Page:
Social life settles down in Union St.
Does life in the Union Street Village housing complex live up to the area’s reputation as “Party Village” and “Frat Row”? Flanked on one side by the football field and well-separated from their town neighbors on the other, Union Street seems ideal for gatherings.
“There is not that automatic self-regulating against activities that would not allow families their normal cycle,” said Assistant Director of Security Marjorie Burton. But despite the lack of controls from the outside world, the area has turned out to be rather tame.
“They haven’t called like we expected,” said Burton, referring to neighbors calling in noise complaints or parties.
The exception came two weeks ago, when a large party at a village housing apartment attracted large crowds. Security soon followed and found cars parked three deep and students and townspeople with open containers on balconies and in the street. Officers broke up the party and towed the unauthorized cars.
Coriana Close, a College senior who attended the party, was not impressed.
“The police busted that one party. They walked right into the house,” she said.
Malik Woods, a senior in the College and the inhabitant of a Union Street apartment, thinks the complex’s reputation is overstated.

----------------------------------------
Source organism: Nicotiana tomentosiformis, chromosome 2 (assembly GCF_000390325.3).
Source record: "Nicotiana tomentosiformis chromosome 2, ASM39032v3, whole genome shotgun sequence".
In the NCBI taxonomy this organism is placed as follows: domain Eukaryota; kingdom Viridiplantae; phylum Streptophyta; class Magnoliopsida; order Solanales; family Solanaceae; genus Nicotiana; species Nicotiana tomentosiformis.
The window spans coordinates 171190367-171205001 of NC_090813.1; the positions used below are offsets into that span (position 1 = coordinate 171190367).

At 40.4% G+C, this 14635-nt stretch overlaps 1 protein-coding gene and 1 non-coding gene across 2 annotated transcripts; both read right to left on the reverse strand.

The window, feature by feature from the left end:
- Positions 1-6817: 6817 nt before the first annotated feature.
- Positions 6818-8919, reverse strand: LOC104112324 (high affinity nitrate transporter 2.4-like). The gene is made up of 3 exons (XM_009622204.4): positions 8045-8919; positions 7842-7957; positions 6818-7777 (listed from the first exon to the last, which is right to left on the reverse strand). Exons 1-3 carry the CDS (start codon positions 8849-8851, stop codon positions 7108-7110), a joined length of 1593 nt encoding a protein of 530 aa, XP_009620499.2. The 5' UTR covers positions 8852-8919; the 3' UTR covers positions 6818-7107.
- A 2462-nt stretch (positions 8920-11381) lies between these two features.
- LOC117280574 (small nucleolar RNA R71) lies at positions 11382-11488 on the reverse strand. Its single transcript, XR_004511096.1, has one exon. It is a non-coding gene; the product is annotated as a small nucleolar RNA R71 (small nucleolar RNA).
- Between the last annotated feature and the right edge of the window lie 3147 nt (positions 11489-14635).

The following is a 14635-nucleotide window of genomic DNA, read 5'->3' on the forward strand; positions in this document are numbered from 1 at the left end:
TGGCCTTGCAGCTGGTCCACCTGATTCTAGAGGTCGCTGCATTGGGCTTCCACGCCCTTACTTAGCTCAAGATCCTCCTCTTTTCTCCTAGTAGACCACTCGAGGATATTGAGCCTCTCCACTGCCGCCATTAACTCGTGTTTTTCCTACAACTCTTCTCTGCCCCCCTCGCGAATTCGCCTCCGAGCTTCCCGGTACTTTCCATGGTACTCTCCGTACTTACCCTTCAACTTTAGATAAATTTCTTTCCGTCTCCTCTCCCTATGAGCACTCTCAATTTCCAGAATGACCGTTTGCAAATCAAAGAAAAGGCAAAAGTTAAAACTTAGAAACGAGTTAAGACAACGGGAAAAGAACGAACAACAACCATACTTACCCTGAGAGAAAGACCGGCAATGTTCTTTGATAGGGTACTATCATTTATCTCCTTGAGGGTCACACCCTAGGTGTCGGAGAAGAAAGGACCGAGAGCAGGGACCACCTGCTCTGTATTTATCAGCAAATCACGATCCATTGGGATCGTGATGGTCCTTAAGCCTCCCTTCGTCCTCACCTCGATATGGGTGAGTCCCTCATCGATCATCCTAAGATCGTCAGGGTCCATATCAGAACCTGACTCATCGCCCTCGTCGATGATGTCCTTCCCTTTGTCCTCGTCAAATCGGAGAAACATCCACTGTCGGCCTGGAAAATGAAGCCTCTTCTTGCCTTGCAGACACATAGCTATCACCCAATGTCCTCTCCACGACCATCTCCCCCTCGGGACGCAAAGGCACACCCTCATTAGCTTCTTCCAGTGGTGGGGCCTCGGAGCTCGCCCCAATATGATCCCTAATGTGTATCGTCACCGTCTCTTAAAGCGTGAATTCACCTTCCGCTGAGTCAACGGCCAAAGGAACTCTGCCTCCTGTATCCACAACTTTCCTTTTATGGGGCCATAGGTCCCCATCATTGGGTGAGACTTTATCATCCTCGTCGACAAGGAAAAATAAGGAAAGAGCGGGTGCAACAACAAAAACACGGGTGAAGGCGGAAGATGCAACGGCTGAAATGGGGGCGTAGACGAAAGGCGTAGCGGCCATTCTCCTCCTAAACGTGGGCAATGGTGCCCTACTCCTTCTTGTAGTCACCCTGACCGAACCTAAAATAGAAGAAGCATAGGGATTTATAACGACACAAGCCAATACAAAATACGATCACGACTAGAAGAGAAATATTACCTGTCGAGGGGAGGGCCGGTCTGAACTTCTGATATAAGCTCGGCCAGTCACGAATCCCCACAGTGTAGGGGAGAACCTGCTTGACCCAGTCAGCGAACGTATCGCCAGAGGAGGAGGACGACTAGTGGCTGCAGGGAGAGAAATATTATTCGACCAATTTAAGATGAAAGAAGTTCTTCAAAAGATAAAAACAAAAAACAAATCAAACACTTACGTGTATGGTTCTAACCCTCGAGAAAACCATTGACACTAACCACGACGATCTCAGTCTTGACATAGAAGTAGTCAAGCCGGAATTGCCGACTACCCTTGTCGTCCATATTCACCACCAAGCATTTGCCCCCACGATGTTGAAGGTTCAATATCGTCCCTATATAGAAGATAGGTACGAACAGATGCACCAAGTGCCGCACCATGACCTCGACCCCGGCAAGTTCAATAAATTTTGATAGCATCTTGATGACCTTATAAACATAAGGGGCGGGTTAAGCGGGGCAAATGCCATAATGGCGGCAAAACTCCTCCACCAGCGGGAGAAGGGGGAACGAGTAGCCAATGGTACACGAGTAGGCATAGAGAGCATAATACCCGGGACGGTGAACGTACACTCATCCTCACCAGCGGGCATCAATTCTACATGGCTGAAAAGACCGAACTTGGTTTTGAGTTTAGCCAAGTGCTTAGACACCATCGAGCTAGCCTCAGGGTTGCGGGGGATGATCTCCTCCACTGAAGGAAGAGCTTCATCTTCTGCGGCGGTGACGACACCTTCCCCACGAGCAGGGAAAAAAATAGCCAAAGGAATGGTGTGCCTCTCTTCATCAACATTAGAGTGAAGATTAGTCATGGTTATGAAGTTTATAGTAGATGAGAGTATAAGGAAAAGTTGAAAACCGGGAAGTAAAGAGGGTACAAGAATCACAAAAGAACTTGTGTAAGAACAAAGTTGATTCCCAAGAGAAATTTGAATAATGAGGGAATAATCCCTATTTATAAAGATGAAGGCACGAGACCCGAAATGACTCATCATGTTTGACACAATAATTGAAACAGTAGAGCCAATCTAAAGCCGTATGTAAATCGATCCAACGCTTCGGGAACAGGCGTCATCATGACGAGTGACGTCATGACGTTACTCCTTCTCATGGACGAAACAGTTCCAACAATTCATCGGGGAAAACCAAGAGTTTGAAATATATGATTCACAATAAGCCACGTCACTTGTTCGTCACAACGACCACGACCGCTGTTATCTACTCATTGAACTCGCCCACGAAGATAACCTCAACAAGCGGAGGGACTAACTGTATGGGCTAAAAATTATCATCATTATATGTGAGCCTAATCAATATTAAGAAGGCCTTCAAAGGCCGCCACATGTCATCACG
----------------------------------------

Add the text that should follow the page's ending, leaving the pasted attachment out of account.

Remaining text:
“There’s a real ‘’keep to your own apartment’ mentality,” he said.
Woods points to the physical surroundings and their distance from town life saying that “it feels more like a complex and less like a community.”
Security patrol the grounds and the parking lot, but expects students to take responsibility for parts of their personal safety.
“People are responsible for locking their own doors,” said Burton.
While officers do not walk through student’s apartments, Burton stressed that they do respond to visible violations of College policy.
Whether wild or tame, the Union Street apartments signal a direction by the College and ResEd to keep students on campus by recreating off-campus conditions. Less cramped than dorms, but also less personal, some students find the whole project manufactured.
Crockett Doob, a fifth-year in the College, said, “It doesn’t
matter if there are parties there. It’s a soulless place to live.”